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Trends in the Treatment of Colorectal Cancer

US Oncology Review, 2005;1(1):1-5 DOI:


Colorectal cancer is the third most frequently diagnosed cancer in the US and the third most common cause of cancer deaths in men and women. In 2004, an estimated 146,940 new cases of colorectal cancer will be diagnosed and 56,730 deaths will occur.1 The stage of cancer at the time of diagnosis predicts overall survival. At presentation, 21% of patients will have stage IV disease, many pursuing chemotherapy to control disease and extend survival.

The 37% of patients diagnosed with stage III disease and some of the 28% of patients with stage II disease will be offered chemotherapy to eradicate micrometastatic disease for cure. Approximately 85,000 people yearly will receive chemotherapy for colorectal cancer.

5-fluorouracil (5FU) has been the cornerstone of therapy for the treatment of colorectal cancer for more than 50 years. Within the past six years, two other cytotoxic drugs, irinotecan and oxaliplatin, and two monoclonal antibodies that target specific cancer-related proteins, bevacizumab and cetuximab, have proven efficacious in the treatment of colorectal cancer. Recent results of randomized clinical trials have changed the approach to the treatment of colorectal cancer.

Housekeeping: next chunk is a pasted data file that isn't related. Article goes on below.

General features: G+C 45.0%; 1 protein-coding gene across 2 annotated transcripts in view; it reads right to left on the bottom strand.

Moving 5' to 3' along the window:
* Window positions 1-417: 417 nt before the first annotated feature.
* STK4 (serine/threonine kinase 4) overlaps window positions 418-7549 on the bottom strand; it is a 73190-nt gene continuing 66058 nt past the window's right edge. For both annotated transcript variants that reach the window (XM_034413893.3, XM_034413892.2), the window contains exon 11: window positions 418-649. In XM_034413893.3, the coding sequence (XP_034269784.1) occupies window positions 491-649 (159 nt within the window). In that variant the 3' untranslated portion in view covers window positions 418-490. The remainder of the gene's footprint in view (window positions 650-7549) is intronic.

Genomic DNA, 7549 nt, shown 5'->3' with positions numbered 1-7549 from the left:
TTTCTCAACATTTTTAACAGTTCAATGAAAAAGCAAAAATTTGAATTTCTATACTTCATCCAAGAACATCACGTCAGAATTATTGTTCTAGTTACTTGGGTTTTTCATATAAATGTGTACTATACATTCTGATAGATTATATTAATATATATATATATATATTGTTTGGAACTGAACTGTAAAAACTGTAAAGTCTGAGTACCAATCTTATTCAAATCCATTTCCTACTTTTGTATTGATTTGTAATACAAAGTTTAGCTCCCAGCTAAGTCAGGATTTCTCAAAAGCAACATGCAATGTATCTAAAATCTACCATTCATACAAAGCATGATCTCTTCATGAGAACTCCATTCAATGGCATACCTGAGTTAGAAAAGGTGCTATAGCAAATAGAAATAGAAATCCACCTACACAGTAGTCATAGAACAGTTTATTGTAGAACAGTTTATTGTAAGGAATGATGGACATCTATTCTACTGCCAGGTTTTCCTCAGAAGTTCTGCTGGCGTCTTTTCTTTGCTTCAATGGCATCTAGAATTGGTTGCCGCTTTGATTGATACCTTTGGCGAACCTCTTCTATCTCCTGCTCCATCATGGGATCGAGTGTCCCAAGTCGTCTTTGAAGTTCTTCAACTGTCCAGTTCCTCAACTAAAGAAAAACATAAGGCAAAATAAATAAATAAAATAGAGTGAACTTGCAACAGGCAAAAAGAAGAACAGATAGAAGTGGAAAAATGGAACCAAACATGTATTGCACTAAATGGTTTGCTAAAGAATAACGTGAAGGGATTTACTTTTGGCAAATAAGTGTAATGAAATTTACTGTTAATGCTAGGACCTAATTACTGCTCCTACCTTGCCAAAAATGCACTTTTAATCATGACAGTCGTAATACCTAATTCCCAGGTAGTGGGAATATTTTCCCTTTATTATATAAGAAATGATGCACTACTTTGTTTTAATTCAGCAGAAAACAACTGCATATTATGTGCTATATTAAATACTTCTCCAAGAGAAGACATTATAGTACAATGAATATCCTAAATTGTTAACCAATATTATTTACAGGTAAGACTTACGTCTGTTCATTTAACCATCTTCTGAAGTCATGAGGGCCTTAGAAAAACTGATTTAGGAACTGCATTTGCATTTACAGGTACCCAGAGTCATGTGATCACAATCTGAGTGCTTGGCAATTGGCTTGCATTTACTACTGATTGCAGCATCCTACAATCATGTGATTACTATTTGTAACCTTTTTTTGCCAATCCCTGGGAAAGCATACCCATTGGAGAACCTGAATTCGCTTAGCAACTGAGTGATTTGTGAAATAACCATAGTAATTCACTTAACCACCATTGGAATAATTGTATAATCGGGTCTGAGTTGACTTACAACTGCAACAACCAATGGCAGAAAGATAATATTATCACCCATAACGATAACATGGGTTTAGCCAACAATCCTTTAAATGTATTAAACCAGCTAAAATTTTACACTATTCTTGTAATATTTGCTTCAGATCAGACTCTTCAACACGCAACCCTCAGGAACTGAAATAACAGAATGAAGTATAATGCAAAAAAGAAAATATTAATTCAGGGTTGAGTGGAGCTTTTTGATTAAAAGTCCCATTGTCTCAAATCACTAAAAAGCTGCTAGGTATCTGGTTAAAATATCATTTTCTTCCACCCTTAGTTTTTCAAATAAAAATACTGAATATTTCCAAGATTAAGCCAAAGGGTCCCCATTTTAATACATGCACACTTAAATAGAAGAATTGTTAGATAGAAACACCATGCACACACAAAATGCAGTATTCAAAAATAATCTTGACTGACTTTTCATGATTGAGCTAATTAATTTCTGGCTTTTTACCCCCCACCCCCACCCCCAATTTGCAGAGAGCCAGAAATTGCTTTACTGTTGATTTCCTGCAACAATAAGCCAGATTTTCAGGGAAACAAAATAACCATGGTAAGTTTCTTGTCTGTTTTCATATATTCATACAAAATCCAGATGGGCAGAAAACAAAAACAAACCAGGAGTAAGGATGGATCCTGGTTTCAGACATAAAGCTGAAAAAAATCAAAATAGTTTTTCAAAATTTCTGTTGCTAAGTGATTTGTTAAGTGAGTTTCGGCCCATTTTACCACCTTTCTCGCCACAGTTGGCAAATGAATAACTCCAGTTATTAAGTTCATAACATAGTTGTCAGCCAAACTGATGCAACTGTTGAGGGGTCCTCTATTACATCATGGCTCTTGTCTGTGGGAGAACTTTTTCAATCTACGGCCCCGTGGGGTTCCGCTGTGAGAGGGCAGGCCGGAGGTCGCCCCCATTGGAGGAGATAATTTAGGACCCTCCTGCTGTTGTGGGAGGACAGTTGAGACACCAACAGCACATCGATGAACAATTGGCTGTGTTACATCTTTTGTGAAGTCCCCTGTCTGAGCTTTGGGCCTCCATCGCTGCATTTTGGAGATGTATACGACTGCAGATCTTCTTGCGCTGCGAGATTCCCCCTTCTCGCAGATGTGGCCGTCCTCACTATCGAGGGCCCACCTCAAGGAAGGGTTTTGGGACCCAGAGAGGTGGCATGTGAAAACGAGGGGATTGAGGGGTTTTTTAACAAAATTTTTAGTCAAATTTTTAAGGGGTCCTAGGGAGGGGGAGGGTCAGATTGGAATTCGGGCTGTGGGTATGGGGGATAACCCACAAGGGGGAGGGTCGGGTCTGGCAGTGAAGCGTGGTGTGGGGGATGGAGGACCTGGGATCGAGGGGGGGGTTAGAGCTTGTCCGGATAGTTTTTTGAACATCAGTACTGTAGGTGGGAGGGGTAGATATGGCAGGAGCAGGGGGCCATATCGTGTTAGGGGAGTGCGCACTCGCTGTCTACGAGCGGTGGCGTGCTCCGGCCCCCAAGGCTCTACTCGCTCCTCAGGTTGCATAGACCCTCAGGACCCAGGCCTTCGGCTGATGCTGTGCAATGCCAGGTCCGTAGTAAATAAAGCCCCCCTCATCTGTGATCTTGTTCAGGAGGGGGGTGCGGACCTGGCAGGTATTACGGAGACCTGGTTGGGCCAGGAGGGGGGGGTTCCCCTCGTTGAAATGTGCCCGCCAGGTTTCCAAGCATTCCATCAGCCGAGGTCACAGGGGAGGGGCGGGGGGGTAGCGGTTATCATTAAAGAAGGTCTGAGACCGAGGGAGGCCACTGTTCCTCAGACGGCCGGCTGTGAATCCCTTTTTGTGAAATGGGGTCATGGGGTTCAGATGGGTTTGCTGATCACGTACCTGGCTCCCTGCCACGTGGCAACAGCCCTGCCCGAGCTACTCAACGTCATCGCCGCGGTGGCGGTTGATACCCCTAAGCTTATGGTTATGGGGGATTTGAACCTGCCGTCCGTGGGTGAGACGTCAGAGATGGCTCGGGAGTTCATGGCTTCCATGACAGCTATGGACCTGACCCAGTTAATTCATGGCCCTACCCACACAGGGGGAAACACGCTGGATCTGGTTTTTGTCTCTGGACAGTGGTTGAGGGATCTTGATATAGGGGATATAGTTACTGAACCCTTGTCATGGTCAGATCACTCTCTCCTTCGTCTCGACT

Irinotecan was first shown as a single agent to improve survival and quality of life for patients who progressed on 5FU-based therapy.2,3 Subsequently, two pivotal studies demonstrated a survival benefit of the combination of 5FU and leucovorin with irinotecan compared with 5FU and leucovorin alone. Different approaches in North America and Europe were pursued; in the North American study, 5FU, leucovorin, and irinotecan were administered on a weekly bolus schedule (IFL) and compared with bolus 5FU and leucovorin.4 A median survival benefit was demonstrated (14.8 months compared with 12.6 months, p=0.04) and established IFL as the standard of care in the US. The European study gave an infusion schedule of 5FU with leucovorin and irinotecan and also showed a survival advantage when compared with an infusion schedule of 5FU and leucovorin (17.4 months compared with 14.1 months, p=0.031).5 Subsequently, oxaliplatin with infusion 5FU and leucovorin (FOLFOX) was compared with infusion 5FU and leucovorin as first line treatment in a European study6 and as second line therapy in a North American study after progression on IFL.7 The European study again demonstrated an advantage to combination chemotherapy in the first line setting with an improvement in median progression-free survival (9.0 months versus 6.2 months, p=0.0003). The North American study demonstrated an advantage of the FOLFOX regimen compared with either infusion 5FU or single agent oxaliplatin in the second line setting in terms of response rate (9.9% versus 0% and 1.3%, respectively), time to tumor progression (4.6 months versus 2.7 months and 1.6 months, respectively), and improvement in tumor-related symptoms (33% versus 12% and 12%, respectively).